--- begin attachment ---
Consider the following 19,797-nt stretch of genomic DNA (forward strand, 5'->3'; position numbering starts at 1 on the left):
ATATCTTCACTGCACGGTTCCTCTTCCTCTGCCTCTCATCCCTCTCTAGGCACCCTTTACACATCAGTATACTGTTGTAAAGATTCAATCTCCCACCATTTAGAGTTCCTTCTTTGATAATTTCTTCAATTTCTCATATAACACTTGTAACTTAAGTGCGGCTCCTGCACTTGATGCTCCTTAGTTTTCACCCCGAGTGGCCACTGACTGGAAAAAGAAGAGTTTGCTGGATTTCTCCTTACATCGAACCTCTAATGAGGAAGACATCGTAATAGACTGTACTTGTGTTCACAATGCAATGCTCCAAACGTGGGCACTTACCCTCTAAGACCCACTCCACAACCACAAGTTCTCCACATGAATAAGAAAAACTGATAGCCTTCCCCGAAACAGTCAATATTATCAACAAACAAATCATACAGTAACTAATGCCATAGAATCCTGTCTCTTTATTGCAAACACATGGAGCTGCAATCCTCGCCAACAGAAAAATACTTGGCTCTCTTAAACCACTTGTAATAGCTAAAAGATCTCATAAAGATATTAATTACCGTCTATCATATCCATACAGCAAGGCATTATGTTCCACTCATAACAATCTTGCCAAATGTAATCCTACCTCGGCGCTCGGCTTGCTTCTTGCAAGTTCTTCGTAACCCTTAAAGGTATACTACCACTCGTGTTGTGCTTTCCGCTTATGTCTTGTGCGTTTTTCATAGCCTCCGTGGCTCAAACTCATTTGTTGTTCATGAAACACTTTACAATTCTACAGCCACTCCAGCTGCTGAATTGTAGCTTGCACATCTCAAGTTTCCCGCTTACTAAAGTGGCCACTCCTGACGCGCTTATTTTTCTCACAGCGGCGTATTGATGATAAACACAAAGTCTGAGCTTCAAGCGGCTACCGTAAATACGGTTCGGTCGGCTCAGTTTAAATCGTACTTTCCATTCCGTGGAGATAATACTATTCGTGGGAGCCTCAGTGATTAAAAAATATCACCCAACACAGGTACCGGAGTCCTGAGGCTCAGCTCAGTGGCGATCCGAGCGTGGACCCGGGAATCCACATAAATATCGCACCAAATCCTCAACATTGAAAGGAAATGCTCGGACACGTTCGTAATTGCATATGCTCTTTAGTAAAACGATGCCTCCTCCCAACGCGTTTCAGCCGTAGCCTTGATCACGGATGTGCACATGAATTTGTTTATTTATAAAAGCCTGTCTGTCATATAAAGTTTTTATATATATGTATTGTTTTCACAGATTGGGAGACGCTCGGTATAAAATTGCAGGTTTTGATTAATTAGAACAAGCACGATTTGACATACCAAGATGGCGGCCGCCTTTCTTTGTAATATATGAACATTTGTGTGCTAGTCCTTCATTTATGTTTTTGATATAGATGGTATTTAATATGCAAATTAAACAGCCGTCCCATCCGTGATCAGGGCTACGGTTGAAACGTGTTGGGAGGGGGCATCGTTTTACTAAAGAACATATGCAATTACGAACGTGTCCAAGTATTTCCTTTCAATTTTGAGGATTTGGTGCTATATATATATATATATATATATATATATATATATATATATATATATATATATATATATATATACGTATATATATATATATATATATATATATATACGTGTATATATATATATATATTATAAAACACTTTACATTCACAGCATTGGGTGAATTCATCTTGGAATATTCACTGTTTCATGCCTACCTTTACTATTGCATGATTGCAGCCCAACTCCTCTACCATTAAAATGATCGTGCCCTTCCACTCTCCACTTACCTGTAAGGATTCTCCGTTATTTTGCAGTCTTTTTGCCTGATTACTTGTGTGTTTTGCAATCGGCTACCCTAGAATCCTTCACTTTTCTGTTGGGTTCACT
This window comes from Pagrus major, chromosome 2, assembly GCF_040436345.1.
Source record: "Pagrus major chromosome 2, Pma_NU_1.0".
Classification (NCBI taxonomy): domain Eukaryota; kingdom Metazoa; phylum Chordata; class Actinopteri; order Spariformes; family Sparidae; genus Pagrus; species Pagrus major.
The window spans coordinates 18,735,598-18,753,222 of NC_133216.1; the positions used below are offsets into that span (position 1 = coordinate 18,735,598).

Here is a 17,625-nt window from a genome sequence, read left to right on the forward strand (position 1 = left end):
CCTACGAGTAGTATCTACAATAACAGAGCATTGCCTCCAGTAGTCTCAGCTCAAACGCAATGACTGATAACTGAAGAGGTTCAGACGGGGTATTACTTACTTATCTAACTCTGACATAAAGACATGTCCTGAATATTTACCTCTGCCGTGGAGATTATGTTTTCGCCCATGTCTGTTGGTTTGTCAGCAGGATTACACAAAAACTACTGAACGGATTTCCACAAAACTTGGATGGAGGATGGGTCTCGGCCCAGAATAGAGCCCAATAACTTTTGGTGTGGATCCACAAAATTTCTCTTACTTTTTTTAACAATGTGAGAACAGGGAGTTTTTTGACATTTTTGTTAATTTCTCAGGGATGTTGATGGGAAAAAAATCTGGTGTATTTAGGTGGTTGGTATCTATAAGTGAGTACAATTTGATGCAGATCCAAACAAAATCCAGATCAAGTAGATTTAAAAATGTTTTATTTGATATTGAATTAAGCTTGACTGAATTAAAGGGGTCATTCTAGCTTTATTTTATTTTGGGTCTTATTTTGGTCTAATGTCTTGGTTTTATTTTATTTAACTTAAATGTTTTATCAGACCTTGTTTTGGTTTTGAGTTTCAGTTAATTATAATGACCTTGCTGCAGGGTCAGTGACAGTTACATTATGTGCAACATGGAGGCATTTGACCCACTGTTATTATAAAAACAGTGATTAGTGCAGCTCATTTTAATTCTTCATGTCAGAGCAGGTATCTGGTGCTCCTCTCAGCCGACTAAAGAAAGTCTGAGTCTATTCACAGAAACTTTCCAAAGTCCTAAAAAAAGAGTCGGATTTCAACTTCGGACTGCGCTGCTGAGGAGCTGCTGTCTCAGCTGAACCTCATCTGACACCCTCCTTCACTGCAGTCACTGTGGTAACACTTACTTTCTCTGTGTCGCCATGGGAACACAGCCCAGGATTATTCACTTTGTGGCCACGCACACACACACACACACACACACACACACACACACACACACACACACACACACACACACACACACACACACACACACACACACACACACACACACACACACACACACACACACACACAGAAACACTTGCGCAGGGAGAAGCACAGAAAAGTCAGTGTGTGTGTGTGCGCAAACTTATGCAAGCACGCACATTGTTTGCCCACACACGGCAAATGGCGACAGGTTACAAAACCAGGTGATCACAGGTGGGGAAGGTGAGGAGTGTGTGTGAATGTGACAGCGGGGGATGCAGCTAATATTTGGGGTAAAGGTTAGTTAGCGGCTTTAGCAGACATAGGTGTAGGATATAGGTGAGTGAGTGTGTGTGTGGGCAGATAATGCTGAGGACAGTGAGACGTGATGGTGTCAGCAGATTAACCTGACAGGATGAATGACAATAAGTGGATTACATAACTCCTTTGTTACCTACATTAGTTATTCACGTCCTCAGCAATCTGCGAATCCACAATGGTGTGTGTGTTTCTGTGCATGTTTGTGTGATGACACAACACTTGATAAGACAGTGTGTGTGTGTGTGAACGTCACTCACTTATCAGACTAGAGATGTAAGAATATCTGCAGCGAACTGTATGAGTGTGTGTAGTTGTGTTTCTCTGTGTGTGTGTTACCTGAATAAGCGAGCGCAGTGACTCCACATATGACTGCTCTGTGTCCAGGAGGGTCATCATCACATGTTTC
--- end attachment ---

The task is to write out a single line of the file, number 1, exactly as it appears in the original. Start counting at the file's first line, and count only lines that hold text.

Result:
Consider the following 19,797-nt stretch of genomic DNA (forward strand, 5'->3'; position numbering starts at 1 on the left):